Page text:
From MPC’s perspective, variations in municipal capacity impede our ability to advance policies and practices related to basically all of our issue areas—reducing flooding, providing quality housing, investing in our infrastructure, and more. Josh Ellis examines this in detail, and articulates MPC’s path forward.

It’s safe to say that, among the 280+ individual cities and villages in northeastern Illinois, their capacity to get stuff done varies greatly, as do the reasons for that variation.

Maybe it’s due to an insufficient tax base, or overdependence on one specific form of taxes, or, all too often, large amounts of debt. It could have to do with staffing, technology and even the size of the problem at hand vs. the size of the municipality. At any rate, while no two municipalities are the same, there are many that simply cannot do everything they might like to meet the needs of their residents, businesses, visitors and ecosystems, let alone achieve their long-term strategic visions for themselves.

A strategy paper by MPC and the Chicago Metropolitan Agency for Planning (CMAP) released at the end of 2017 delves into this much, much further, as does a recent post by MPC’s newest addition, Bob Dean. The paper includes background dissecting the variation in capacity, as well as an array of recommendations about what we should collectively do about it. And in 2018 MPC, working with CMAP and many others, is going to be doing a lot. In addition to adding Bob to our team, we’ll be advising two clusters of southwest suburban communities on coordinated water management, lending a hand as McHenry County and the McHenry County Council of Governments explore service sharing, and more.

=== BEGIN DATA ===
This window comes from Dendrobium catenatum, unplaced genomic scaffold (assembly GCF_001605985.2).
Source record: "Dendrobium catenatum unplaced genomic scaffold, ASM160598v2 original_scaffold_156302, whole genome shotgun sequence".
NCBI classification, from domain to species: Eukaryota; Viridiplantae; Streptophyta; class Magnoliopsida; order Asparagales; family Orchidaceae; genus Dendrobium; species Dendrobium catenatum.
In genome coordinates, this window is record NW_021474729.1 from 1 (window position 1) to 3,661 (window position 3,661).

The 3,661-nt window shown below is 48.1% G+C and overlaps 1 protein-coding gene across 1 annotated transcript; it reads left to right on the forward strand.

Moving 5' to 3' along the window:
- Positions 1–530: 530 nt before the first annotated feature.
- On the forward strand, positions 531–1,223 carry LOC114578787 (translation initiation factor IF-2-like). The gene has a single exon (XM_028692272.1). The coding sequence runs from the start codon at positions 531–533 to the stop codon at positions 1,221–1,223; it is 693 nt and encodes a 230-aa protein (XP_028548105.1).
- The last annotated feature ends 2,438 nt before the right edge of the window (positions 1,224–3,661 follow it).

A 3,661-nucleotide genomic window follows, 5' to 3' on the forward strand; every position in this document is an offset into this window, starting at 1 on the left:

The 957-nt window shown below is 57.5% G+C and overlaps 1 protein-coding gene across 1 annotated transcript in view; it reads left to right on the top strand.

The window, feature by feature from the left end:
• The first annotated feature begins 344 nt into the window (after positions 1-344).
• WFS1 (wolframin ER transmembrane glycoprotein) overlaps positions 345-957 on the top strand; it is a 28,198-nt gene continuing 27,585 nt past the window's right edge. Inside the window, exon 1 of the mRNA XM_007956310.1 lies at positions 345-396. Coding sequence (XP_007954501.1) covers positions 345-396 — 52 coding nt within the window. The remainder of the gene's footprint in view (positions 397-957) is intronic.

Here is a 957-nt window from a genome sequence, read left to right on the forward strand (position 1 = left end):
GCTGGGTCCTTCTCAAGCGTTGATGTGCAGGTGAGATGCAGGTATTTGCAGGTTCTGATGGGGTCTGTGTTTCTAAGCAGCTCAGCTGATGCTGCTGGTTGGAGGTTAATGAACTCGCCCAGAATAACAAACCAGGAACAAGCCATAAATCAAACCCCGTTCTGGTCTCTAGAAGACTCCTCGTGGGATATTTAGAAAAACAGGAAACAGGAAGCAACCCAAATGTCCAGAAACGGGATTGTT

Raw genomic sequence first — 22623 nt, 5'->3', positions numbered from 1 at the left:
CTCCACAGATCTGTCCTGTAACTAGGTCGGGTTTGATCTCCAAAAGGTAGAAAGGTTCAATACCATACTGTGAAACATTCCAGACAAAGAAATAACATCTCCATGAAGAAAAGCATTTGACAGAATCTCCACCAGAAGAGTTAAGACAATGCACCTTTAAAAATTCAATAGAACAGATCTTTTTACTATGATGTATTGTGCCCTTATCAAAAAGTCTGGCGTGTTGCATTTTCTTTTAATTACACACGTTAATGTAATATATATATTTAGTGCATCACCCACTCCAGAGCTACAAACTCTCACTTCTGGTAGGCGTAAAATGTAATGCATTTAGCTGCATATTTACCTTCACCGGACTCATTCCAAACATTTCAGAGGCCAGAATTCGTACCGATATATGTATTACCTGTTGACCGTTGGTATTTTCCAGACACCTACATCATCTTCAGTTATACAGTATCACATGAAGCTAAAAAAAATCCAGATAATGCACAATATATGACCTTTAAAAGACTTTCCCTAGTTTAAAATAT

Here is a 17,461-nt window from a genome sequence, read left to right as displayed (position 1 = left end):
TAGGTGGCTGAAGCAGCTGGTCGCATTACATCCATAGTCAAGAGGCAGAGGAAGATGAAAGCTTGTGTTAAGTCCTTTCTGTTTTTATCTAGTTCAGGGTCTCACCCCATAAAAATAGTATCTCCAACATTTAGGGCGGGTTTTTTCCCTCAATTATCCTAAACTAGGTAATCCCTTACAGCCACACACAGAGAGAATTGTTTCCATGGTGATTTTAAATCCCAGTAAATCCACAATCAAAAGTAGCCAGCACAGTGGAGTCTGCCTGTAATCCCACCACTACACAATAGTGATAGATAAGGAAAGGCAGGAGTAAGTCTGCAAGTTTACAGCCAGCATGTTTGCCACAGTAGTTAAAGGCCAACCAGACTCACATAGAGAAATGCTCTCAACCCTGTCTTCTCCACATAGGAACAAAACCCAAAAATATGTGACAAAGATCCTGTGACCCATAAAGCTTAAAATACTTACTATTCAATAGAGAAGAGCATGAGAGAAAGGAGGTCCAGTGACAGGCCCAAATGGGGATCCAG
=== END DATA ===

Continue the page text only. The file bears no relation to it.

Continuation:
All of which is good, meaningful work, and honestly, just the tip of the iceberg. There’s no shortage of opportunities to support greater municipal capacity, which was made immensely and immediately clear through the dozens of focus groups and interviews MPC and CMAP conducted for our aforementioned strategy paper. During that process we spoke with dozens of mayors and village presidents, senior staff, independent consultants and more to understand in greater detail what insufficient capacity costs our region’s communities. Essentially, what would you do that you can’t do now? The results themselves were varied, but did seem to fall into a few categories that illuminate why bolstering capacity is critically important.